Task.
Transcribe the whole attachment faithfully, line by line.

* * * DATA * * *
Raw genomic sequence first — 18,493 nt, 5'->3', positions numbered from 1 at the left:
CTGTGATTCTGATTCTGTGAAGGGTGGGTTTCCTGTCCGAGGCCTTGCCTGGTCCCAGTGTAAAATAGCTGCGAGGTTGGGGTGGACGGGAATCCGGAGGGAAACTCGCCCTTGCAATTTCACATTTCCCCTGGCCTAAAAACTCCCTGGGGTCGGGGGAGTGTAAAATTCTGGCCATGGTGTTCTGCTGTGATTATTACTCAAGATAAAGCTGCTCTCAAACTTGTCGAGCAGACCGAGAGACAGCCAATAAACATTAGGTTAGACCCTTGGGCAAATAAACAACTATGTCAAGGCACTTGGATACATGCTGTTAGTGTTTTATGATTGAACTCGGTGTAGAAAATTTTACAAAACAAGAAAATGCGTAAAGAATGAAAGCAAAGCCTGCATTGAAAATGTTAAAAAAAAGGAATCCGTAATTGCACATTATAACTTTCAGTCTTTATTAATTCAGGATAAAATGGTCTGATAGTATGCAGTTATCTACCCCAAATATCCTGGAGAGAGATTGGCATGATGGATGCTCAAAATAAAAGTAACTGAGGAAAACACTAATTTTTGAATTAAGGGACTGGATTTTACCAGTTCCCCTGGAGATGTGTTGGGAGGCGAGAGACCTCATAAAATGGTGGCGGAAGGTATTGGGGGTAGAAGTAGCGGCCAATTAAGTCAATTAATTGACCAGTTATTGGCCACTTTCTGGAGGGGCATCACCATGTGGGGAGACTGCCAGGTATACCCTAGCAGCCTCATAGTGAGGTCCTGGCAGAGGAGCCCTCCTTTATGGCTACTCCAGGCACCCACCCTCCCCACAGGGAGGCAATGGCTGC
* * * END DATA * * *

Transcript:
Raw genomic sequence first — 18,493 nt, 5'->3', positions numbered from 1 at the left:
CTGTGATTCTGATTCTGTGAAGGGTGGGTTTCCTGTCCGAGGCCTTGCCTGGTCCCAGTGTAAAATAGCTGCGAGGTTGGGGTGGACGGGAATCCGGAGGGAAACTCGCCCTTGCAATTTCACATTTCCCCTGGCCTAAAAACTCCCTGGGGTCGGGGGAGTGTAAAATTCTGGCCATGGTGTTCTGCTGTGATTATTACTCAAGATAAAGCTGCTCTCAAACTTGTCGAGCAGACCGAGAGACAGCCAATAAACATTAGGTTAGACCCTTGGGCAAATAAACAACTATGTCAAGGCACTTGGATACATGCTGTTAGTGTTTTATGATTGAACTCGGTGTAGAAAATTTTACAAAACAAGAAAATGCGTAAAGAATGAAAGCAAAGCCTGCATTGAAAATGTTAAAAAAAAGGAATCCGTAATTGCACATTATAACTTTCAGTCTTTATTAATTCAGGATAAAATGGTCTGATAGTATGCAGTTATCTACCCCAAATATCCTGGAGAGAGATTGGCATGATGGATGCTCAAAATAAAAGTAACTGAGGAAAACACTAATTTTTGAATTAAGGGACTGGATTTTACCAGTTCCCCTGGAGATGTGTTGGGAGGCGAGAGACCTCATAAAATGGTGGCGGAAGGTATTGGGGGTAGAAGTAGCGGCCAATTAAGTCAATTAATTGACCAGTTATTGGCCACTTTCTGGAGGGGCATCACCATGTGGGGAGACTGCCAGGTATACCCTAGCAGCCTCATAGTGAGGTCCTGGCAGAGGAGCCCTCCTTTATGGCTACTCCAGGCACCCACCCTCCCCACAGGGAGGCAATGGCTGC